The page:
Lennie Goya-Airra is from the Buluhkaduru homeland, one-hour’s drive south-west of Maningrida, and worked for many years managing the Buluhkaduru outstation Women’s Centre. There she supervised women sewing and printing daily on the outdoor deck of the women’s centre.
Lennie is also an accomplished weaver, specialising in dilly bags and mats. As has been done for generations, Lennie uses gun-menama (pandanus spiralis) to create her works. To prepare the pandanus the inner leaves of the plant are collected using a hook. Each V-shaped leaf is first split in half along its spine. After removing the sharp spines, the two surfaces of the leaf are then split away from other. After this preparation, the pandanus is boiled in a billycan with plant materials to dye the fibre. Like her contemporaries Lennie uses natural dyes to create extraordinary variation in hues and tones.
Common colours in her work include:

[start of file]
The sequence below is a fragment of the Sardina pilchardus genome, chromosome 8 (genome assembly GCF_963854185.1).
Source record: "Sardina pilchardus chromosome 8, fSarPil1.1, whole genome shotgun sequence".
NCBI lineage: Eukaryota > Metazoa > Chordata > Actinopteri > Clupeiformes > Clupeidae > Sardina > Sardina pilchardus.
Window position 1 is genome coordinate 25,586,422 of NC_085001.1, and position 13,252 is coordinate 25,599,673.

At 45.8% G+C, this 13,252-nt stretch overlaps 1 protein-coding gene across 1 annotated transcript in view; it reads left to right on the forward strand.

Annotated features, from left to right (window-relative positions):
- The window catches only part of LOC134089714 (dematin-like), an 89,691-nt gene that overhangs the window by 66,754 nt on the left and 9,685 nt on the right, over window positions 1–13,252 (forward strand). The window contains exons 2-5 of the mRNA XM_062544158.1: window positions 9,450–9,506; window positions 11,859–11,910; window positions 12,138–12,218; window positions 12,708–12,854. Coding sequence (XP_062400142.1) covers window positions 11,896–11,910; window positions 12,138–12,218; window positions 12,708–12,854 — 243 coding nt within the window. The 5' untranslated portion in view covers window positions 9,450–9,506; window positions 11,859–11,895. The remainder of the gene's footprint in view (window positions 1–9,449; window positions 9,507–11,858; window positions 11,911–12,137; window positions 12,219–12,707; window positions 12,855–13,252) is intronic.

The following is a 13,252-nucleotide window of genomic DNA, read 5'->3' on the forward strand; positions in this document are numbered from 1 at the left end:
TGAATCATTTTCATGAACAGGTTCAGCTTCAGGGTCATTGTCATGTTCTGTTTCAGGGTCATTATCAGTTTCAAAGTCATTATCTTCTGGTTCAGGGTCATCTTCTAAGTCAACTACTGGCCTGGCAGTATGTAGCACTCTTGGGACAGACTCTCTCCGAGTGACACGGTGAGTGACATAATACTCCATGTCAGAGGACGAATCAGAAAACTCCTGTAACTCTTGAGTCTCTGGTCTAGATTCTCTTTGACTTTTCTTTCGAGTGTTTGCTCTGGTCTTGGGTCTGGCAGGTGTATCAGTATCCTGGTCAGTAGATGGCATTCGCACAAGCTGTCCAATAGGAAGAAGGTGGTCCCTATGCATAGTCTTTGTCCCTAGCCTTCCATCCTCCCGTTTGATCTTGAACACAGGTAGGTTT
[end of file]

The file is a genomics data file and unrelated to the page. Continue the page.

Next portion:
– barra gu-jirra: the soft, white and fleshy end of the pandanus leaf imparts green to the fibre.
– mun-gumurduk/ gala (Pogonolobus reticulatus): a bright yellow root that is crushed and put in a billycan with the fibre and boiled. It creates yellow when boiled once and deep orange hues when boiled multiple times.
– ngalpur (Haemodorum brevicaule): a bright red root which yields a range of purply red to brown colours.
– Baluk: ashes of certain plants are added to the boiling billycan with the fibre and dye plants to alter the colour that is imparted to the fibre. The fruiting body of gulpiny (Banksia denanta) is burnt and the ashes added to other day plants to make the colour pink.